Using mouthwash is generally accepted as a complementary step in good oral hygiene. But are there any concerns about using mouthwash every day? Understanding the products that you’re using and following recommended procedures helps make rinsing your mouth with an oral wash a risk-free activity.
Let’s explore how mouthwash freshens your breath and protects your teeth. It’s also important to know how and when to use an oral rinse for maximum effectiveness. If you have any special oral conditions or issues, our dentists can answer questions about using mouthwash safely.
What Exactly is Mouthwash?
Mouthwash, or an oral rinse, is a liquid product designed to be rinsed around the mouth and spat out before swallowing. All mouthwashes aim to kill bacteria in your mouth that can either lead to plaque build-up or bad breath.
There are a variety of products out there that all have different specific ingredients. Try looking for mouthwash labelled with the Canadian Dental Association (CDA) seal, which means it has been approved and is safe to use.
What Does Mouthwash Do?
There are some specialty mouthwashes designed for people with irregular oral conditions. These products may be suggested or prescribed by your dentist. For most people, using mouthwash accomplishes one or both of the following things:
- Improves breath by killing bacteria that produce unwanted smells and adding a spearmint-type scent. If you have chronic bad breath (halitosis), it’s unlikely that mouthwash alone will cure the condition and it is best to consult our dentists.
- Prevents tooth decay with the use of ingredients such as fluoride. Fluoride is a substance shown to help prevent cavities and is approved by the CDA. Some mouthwashes contain plaque-fighting ingredients that also slow cavity growth.
Is Alcohol Okay?
Mouthwash eliminates bacteria with ingredients such as alcohol, menthol, and eucalyptol, which are all anti-septic. The small percentage of alcohol has zero side effects for most adults. But those who are alcohol-adverse may seek alternative products. Because of the increased risk of ingestion, mouthwash without fluoride or alcohol is recommended for children under the age of 6.
Debunking Mouthwash Myths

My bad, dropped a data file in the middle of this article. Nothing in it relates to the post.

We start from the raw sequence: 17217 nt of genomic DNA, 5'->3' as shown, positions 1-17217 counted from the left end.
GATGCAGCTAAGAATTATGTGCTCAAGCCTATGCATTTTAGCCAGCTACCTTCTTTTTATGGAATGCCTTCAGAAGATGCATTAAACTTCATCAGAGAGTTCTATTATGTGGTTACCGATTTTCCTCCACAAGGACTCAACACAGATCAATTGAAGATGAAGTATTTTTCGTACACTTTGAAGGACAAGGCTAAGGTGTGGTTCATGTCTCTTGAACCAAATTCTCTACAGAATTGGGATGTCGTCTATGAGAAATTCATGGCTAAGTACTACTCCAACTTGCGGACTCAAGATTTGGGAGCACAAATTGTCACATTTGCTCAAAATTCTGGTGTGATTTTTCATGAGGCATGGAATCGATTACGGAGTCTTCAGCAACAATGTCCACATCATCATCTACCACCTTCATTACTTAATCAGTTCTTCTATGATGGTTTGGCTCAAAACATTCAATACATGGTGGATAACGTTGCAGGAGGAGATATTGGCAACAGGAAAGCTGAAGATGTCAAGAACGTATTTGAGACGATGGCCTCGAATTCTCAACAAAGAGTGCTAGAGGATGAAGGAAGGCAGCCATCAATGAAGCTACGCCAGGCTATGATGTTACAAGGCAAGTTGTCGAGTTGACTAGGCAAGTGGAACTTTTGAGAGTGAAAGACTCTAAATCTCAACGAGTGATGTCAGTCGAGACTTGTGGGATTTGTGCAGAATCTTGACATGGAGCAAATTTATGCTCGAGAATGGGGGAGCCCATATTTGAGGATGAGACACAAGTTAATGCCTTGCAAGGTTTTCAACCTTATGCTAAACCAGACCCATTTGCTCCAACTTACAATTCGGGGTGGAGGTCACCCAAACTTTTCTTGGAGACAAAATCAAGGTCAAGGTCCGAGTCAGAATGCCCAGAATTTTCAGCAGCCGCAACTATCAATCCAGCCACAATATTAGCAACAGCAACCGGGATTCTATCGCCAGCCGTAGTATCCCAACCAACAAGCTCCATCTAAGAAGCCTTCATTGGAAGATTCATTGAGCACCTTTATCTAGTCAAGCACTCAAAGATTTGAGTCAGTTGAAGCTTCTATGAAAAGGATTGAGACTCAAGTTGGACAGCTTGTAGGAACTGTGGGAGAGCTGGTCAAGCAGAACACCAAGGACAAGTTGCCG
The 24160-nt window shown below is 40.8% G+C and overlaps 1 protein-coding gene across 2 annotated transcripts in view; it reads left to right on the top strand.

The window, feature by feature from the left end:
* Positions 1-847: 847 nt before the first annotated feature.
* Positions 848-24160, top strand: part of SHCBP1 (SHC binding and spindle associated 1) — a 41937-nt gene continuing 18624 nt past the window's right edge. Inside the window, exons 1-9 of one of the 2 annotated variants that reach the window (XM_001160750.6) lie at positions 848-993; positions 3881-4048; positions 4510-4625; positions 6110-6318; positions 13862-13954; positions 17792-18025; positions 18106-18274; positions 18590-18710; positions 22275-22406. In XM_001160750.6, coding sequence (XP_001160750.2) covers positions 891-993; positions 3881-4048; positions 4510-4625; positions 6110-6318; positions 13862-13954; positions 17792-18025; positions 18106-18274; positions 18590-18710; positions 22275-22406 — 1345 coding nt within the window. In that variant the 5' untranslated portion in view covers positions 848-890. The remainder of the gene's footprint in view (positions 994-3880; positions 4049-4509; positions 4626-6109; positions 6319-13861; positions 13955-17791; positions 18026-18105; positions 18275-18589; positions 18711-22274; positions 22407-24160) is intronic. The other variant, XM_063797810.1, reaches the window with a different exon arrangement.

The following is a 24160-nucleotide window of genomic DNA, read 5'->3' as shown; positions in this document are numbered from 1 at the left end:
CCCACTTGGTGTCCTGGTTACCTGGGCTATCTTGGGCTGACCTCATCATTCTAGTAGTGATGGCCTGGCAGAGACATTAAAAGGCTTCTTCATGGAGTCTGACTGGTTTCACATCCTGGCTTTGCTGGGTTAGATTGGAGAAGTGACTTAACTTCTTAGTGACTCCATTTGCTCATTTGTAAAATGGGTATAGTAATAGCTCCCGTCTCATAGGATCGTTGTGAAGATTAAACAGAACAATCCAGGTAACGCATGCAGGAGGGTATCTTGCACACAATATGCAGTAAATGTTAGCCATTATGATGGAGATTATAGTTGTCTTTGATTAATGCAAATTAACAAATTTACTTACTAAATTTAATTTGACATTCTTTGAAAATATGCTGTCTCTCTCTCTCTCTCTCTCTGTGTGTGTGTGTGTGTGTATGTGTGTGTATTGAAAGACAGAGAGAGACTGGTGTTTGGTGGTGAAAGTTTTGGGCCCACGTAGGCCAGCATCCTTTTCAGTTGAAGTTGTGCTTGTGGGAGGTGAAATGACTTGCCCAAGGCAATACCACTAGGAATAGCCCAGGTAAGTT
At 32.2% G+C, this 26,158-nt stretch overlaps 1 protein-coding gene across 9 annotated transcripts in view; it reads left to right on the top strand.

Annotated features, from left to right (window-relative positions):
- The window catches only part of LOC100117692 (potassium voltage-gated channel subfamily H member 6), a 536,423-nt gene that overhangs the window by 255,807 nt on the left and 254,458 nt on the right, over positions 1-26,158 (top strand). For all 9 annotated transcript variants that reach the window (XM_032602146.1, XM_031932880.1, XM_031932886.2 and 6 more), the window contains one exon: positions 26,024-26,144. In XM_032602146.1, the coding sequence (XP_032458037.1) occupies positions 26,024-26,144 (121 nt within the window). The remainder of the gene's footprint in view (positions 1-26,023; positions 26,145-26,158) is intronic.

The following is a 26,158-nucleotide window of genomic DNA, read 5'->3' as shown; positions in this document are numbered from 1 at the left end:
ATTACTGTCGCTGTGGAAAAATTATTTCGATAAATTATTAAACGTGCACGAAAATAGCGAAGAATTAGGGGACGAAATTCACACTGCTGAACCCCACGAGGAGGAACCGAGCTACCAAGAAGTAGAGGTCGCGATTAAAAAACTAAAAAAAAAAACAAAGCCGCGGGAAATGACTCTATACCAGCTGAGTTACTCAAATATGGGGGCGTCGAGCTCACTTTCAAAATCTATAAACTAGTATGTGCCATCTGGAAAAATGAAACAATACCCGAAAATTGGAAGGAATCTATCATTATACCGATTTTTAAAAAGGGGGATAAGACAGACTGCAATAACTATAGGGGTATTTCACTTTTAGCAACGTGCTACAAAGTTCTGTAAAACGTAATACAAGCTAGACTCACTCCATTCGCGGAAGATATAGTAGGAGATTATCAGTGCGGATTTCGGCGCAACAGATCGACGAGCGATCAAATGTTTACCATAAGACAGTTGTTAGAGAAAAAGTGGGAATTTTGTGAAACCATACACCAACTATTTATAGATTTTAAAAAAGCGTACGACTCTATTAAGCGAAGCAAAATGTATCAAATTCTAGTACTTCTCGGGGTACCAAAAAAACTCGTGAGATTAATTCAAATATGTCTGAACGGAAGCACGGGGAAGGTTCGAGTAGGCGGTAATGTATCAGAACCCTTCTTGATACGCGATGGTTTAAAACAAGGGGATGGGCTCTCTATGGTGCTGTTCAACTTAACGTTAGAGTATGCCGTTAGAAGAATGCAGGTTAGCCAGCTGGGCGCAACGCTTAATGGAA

Some studies claim that mouthwash causes oral cancers or creates other health problems. This research is unfounded and has been rejected by experts. The dental community agrees that the benefits of mouthwash outweigh any negatives. If you enjoy using mouthwash once or twice a day, there are no substantiated risks in doing so.
How to Use Mouthwash Effectively
Using mouthwash the right way will drastically improve its effectiveness. Dentist’s generally agree on the way that oral rinse should be used to help keep your teeth clean and your breath fresh. Remember that using mouthwash isn’t a substitute for other steps in oral care. Seeing your dentist for regular cleanings is always a part of keeping your teeth and mouth clean.
Follow these steps for best results.
Brush & Floss First
Before using mouthwash, brush and floss your teeth thoroughly. An oral rinse has more impact when it is used immediately after brushing. And know that mouthwash is not a substitute for either brushing or flossing your teeth. All 3 are components of successful oral hygiene.
Use the Right Amount
Make sure to follow the product guidelines to determine how much mouthwash to use each time you clean your mouth. Most manufacturers recommend about 20ml of mouthwash for each rinse. Using more than suggested has no added benefit and will make it difficult to gargle effectively.
Swish it Around
You want to make sure you’re getting coverage in all parts of your mouth. So swish the oral rinse back and forth to each side and to the front and back of your palate. You can try gargling (without swallowing) to rinse the very back of your mouth. The rinsing process should last about 30-45 seconds.
It’s a good idea to wait about 30 minutes after rinsing before eating or drinking. This helps make sure fluoride and other ingredients can provide their full benefit.
Do Not Ingest
It’s important to note that mouthwash is not intended to be swallowed. After following the product guidelines and rinsing for an appropriate amount of time, spit the mouthwash into the sink. Most adults will not usually have any symptoms from ingestion aside from stomach discomfort. Children or people with digestion conditions may experience a nauseous sensation after swallowing mouthwash.
Good Oral Practice
Making mouthwash a part of your daily oral hygiene routine does much more good than harm. If you follow product guidelines regarding amounts to use and rinse times, there is very little risk in using an oral rinse. Understanding your primary need for mouthwash, be it more refreshing breath or cavity prevention, is the first step in selecting the right product. Consulting your dentist is always a good idea to find a mouthwash product that helps you smile with confidence and is good for your overall oral health.